The government is on course to miss its target of recovering up to £500m a year from treating overseas visitors who are not entitled for free treatment in NHS hospitals.
The report from National Audit Office (NAO) has found that the National Health Service (NHS) and the Department of Health have made progress to recover some of the money by treating overseas visitors who are not entitled for free NHS hospital treatment. However, if present trends continue and the charging rules remain the same then the government’s target of recovering up to £500m a year by 2017-18 will not be achieved.
The Department of Health launched a programme in 2014, which was intended to extend the scope of charging and implement current regulations more effectively. Rising overseas visitor income is one of several measures intended to support the financial position of the NHS.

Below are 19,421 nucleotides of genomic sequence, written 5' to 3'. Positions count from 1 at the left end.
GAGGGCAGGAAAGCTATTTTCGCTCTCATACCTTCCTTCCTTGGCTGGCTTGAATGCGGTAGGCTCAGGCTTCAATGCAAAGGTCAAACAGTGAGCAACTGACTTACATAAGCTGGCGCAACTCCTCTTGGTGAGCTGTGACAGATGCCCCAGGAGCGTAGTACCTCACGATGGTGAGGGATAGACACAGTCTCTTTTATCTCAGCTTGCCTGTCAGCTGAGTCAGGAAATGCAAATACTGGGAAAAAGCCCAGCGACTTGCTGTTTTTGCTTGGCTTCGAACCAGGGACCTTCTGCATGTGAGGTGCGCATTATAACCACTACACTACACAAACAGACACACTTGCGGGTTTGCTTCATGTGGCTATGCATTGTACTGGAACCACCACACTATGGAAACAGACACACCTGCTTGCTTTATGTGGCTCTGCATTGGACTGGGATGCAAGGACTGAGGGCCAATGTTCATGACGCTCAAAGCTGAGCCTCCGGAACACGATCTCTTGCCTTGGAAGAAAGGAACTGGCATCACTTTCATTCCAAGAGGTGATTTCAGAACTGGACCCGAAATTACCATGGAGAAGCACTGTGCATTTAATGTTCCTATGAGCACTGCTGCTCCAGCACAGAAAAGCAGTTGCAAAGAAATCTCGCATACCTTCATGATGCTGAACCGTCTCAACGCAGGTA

The head of National Audit Office, Amyas Morse said hospital trust remain some way from fulfilling the requirement to charge and recover the cost of treating overseas visitors. In the previous 2 years, the total amounts charged and the amounts actually recovered have increased. Much of this rise is the result of changes to the charging rules for treatment of overseas visitors.
The Chair of BMA Council, Dr Mark Porter, said the systems to charge migrants and short-term visitors need to be practical, efficient and economic and must not endanger access to healthcare for those who need it. The duty of a doctor is to treat the patient, not to act as a border guard. It is very important that the charging systems for overseas visitors do not stop patients from receiving necessary medical care.
Regularly check our blog page for latest updates on GMC, NHS and Medical Recruitment process across the UK.